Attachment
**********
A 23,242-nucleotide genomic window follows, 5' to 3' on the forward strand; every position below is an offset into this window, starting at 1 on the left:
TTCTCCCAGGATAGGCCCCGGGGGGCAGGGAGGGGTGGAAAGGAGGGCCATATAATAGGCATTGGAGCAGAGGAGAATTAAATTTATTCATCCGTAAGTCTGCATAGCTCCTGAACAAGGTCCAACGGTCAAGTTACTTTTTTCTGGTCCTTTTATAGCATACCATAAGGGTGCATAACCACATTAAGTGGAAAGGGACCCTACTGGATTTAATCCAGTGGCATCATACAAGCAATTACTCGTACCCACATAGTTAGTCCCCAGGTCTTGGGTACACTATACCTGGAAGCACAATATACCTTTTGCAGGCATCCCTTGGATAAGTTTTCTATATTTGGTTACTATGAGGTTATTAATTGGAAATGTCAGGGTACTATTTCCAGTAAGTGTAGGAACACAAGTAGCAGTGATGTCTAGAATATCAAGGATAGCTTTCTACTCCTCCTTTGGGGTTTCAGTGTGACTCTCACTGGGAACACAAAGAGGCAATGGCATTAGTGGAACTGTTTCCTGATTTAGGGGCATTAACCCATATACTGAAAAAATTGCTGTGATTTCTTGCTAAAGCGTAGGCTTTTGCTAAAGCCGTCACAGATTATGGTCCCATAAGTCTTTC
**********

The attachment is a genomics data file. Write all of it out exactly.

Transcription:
A 23,242-nucleotide genomic window follows, 5' to 3' on the forward strand; every position below is an offset into this window, starting at 1 on the left:
TTCTCCCAGGATAGGCCCCGGGGGGCAGGGAGGGGTGGAAAGGAGGGCCATATAATAGGCATTGGAGCAGAGGAGAATTAAATTTATTCATCCGTAAGTCTGCATAGCTCCTGAACAAGGTCCAACGGTCAAGTTACTTTTTTCTGGTCCTTTTATAGCATACCATAAGGGTGCATAACCACATTAAGTGGAAAGGGACCCTACTGGATTTAATCCAGTGGCATCATACAAGCAATTACTCGTACCCACATAGTTAGTCCCCAGGTCTTGGGTACACTATACCTGGAAGCACAATATACCTTTTGCAGGCATCCCTTGGATAAGTTTTCTATATTTGGTTACTATGAGGTTATTAATTGGAAATGTCAGGGTACTATTTCCAGTAAGTGTAGGAACACAAGTAGCAGTGATGTCTAGAATATCAAGGATAGCTTTCTACTCCTCCTTTGGGGTTTCAGTGTGACTCTCACTGGGAACACAAAGAGGCAATGGCATTAGTGGAACTGTTTCCTGATTTAGGGGCATTAACCCATATACTGAAAAAATTGCTGTGATTTCTTGCTAAAGCGTAGGCTTTTGCTAAAGCCGTCACAGATTATGGTCCCATAAGTCTTTC